I think these are the true accusations leveled against me. Things will not change as long as our country does not change. These days, we cannot neglect the tyrant judgment against columnist and poet, Ahmed Abdel Muti Hijazi who was charged with defamation against a mohatasib. He simply talked about religious fundamentalism in one of his articles published in Rosalyousif newspaper, few years ago. He compared between political Islamists and inquisition courts in the Middle Age and Israeli religious extremists who insist that their country is a religious one.
Al-Azhar University is currently planning for a new conspiracy against freedom of thought and expression against Ph.D. Dr. Mahmoud Al-Khayal. He mentioned a TV show that he wants to translate an American book titled “End of Faith” into Arabic. Now, the supporters of retardation are preparing to chase him with the charge of disdaining Islam like what happened with me.
I announce from her that my accusation is not a shame for me. I have it like a crown on my head and necklace on my chest. Every one must know that I did not force myself to respect any tyrant law that hinders freedoms. I am against any act to limit the right of freedom of expression of any person. Laws were created to regulate the relationships between individuals inside the same society. They are not meant to limit their freedoms and violate their basic rights. It is not logic to say that: “… there are limitations on the right to freedom of expression …” according to those who work against freedom. These limitations, according to them, include justifying suppression and intellectual circumcision supported by shallow-minded fundamentalists who cannot go abreast with the modern age.
Let everyone, including the tyrant judges who sentenced me and those who misused my crisis to get me, know that prison will not work out with me. I do believe in myself, respect my right to free thought and expression, and use their minds all the time. My thoughts which deprived them of night sleep, will not change until I get convinced of other thoughts. Terrifying and intimidating me, expelling me out of university and putting me in prison will not change my mind. Also, inciting people to kill me and claiming hisba cases against me and any other barbarian methods will not panic me. Only stupid, weak, and inflexible people use these methods to justify their violent actions by breaking the pencils of writers and silencing their voices. They cannot achieve what they want.
I do not know how to address Al-Azhar University that led me to jail, the tyrant judges who sentenced me to prison, and the leaders of the repressive regime who are preventing us from breathing. The best message I want to deliver to them is quoted from the young Sofia Scholl who were in my age at the time of her execution. She said to the judge who sentenced her to death: “One day, you will be at my place!” This happened.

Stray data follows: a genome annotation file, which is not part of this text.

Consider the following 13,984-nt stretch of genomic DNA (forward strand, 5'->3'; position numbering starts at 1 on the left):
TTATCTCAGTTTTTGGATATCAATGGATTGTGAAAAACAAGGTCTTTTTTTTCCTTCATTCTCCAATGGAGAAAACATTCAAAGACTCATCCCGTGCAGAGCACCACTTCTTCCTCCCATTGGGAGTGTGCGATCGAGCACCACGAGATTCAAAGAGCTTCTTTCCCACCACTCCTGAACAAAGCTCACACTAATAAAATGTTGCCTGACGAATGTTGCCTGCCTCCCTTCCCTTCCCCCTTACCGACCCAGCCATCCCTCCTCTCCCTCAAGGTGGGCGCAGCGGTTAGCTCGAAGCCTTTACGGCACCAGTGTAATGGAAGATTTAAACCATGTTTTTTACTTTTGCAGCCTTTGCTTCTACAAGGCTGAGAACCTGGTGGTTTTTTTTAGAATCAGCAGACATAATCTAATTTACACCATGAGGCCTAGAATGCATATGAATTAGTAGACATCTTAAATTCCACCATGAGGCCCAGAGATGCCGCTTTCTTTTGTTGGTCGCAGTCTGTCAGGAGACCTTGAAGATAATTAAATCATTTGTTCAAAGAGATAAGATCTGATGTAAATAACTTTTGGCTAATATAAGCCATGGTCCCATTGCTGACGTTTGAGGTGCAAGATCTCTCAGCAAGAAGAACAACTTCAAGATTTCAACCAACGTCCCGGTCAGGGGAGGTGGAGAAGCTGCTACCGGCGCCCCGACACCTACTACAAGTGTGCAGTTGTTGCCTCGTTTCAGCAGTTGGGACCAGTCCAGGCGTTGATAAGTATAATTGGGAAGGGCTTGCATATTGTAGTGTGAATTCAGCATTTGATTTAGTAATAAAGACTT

To the enemies of freedom, tyrants, and authoritarians, heads of religious institutions, officials of the governing regime and their supporters, I say:
“The garbage of history will be stuffed with you soon. The coming generations will not have mercy with you. They will do as I am doing now. They will curse you. Please, make sure that no one will shed a tear for your sake, because you do not deserve it. Tomorrow is ours. It does not matter how tyrant you are in your attempts to silence us and confiscate our views. You should be aware for our revival because your days are counting down. Your dark night approached its end. Our dawn will come up very soon. Tomorrow is ours.”
Abdel Kareem Nabil Soliman
To read all previous letters, click here.Also see a previous post on this blog.
Blogged with Flock
"Superflat is a postmodern art movement, founded by the artist Takashi Murakami, which is influenced by manga and anime. In a response to the homogenisation of Japanese media and art, “Superflat” attempts to critique the vacuity of post-war Japanese culture, including criticisms of the otaku lifestyle, consumerism, and related issues." Wikipedia
Up until this morning, I was blissfully unaware of the Superflat art movement. Thanks to Jockohomo's blog - I've been introduced to the work of Woof Wan-Bau. This particular video (for lack of a better term) still has me in its grip.
Right now I'm dying to read "Superflat and Otaku Nationalism", a paper presented at MOCA gallery at the Pacific design Center, West Hollywood, on 5 April 2001. Especially after seeing this:
"An ad campaign for LOUIS VUITTON by Mamoru Hosoda. an updated alice in wonderland, in which a girl, searching for her lost cell phone, floats in a dizzying world of the company's logos. While waiting to meet her friends outside of a Louis Vuitton store, Aya's cell phone is eaten by the LV Panda, who then promptly swallows Aya - but the inside of his stomach is gateway to a psychedelic wonderland. Based on characters created by famed superflat artist Takashi Murakami." YouTube
Correct me if I'm wrong - but isn't the Superflat art movement anti-consumerist in nature? How horribly fascinating it is to see the perversion of another manifesto by (seemingly all powerful) consumerism.
On the 5th of November you are invited to post a video about what encompasses you as a person, what inspires you, what brings you hope, and most importantly those little things that you may have forgotten.
You may choose any topic, any idea, any person, event or place that you feel people need reminding of. You can use any style and any method to get your message of remembrance across.
The aim of this project is to gather together people from all over the world on one unique day to celebrate the important things that we forget, and to remind each other of what we need to keep ideas alive.
Get ready, be creative - but please don't post until the 5th November.
Once again Geoff manages to post content that makes my day!
After a weekend of thinking, re-thinking, ignoring and making light of my own concepts of (and issues with) work, commitment and relationships - this post by Kareem Minhas (Khareem TV) puts me on the spot.
Admittedly, my reaction to his video-post is an emotional one - and many people might not think it blog-worthy at all. However, I get the feeling that a lot of us are going through patches of significant change at the moment. Personally, I'm inspired by how other people navigate these waters. I find solace and renewed hope in personal accounts of journeys towards self realisation.
Maybe you do too.